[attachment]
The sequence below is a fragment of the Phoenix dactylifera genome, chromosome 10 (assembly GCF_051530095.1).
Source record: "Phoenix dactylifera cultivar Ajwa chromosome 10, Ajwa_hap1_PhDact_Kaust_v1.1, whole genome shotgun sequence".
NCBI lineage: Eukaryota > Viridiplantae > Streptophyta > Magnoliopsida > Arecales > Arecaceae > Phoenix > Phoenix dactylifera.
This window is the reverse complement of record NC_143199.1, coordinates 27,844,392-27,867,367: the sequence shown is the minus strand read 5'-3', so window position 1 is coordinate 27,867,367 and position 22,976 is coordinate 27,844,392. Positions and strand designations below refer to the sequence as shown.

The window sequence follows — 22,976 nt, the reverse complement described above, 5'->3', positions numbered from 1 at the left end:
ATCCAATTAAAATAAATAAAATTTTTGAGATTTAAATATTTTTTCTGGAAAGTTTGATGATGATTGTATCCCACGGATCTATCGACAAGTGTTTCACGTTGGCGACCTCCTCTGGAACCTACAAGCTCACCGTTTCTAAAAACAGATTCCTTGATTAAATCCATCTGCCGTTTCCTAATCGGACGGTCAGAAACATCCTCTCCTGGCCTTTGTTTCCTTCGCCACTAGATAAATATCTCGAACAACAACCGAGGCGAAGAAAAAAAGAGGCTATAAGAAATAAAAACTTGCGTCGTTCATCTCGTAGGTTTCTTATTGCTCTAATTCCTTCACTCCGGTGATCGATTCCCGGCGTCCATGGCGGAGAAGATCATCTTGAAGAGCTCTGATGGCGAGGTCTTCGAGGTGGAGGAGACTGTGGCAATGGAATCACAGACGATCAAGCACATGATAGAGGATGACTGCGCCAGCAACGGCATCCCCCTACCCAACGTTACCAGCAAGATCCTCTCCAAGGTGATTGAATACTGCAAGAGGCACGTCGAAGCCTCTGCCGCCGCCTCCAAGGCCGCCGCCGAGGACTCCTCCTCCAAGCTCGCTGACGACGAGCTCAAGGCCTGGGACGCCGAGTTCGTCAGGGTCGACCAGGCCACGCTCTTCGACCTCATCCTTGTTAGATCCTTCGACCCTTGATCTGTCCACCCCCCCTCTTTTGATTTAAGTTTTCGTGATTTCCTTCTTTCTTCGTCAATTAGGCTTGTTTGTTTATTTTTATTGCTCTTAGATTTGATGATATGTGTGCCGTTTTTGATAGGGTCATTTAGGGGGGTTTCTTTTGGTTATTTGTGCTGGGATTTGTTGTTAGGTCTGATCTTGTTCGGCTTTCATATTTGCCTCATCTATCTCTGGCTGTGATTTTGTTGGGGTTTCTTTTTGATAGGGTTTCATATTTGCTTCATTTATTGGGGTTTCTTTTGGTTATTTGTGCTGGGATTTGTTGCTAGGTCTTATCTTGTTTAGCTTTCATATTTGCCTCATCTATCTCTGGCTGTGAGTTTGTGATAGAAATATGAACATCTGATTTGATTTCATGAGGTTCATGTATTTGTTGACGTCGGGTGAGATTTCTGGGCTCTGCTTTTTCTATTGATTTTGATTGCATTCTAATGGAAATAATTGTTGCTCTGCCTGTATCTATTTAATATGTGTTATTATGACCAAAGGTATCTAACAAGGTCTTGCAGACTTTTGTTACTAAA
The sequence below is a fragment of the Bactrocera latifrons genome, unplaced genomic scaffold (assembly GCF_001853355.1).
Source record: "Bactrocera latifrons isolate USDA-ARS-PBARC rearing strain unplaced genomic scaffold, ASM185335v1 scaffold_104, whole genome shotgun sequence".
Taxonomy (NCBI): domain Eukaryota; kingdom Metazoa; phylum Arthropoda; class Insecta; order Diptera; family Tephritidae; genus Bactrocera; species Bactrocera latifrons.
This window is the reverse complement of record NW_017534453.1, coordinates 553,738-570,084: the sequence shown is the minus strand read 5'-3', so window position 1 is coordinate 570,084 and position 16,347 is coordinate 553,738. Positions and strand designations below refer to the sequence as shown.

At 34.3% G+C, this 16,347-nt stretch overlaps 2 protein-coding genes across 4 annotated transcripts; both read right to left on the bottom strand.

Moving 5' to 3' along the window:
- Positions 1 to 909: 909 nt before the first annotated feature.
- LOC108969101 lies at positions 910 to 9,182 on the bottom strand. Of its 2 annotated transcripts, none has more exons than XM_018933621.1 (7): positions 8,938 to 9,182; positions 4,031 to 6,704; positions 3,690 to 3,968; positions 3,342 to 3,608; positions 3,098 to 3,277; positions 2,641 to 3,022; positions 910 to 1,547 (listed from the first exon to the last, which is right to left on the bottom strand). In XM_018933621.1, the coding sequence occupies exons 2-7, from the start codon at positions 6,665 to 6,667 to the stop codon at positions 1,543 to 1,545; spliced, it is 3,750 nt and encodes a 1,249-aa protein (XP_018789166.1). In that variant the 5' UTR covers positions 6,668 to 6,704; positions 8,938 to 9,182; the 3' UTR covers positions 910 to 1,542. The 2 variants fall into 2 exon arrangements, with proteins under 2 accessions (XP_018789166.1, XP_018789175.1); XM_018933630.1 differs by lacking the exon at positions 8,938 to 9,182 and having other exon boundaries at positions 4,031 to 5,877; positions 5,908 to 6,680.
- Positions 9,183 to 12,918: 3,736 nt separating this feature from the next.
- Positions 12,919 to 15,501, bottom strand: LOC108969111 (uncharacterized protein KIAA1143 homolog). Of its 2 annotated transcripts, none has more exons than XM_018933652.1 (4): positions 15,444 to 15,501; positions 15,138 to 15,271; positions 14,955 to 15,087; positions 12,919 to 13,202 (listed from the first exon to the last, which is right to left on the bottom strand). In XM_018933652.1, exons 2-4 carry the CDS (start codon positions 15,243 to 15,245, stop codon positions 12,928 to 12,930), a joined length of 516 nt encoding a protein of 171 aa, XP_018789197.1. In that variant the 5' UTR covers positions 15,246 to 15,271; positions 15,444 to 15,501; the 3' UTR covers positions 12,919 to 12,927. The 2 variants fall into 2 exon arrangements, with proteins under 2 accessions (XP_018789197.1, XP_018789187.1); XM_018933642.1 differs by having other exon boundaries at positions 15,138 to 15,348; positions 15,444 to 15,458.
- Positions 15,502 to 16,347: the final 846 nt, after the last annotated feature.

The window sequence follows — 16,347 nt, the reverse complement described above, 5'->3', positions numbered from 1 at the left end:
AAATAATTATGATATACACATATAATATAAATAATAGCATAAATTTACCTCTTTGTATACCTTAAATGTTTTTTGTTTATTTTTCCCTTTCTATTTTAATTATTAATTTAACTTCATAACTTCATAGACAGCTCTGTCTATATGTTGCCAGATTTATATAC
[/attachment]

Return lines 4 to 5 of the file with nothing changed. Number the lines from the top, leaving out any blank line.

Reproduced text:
This window is the reverse complement of record NC_143199.1, coordinates 27,844,392-27,867,367: the sequence shown is the minus strand read 5'-3', so window position 1 is coordinate 27,867,367 and position 22,976 is coordinate 27,844,392. Positions and strand designations below refer to the sequence as shown.

The window sequence follows — 22,976 nt, the reverse complement described above, 5'->3', positions numbered from 1 at the left end: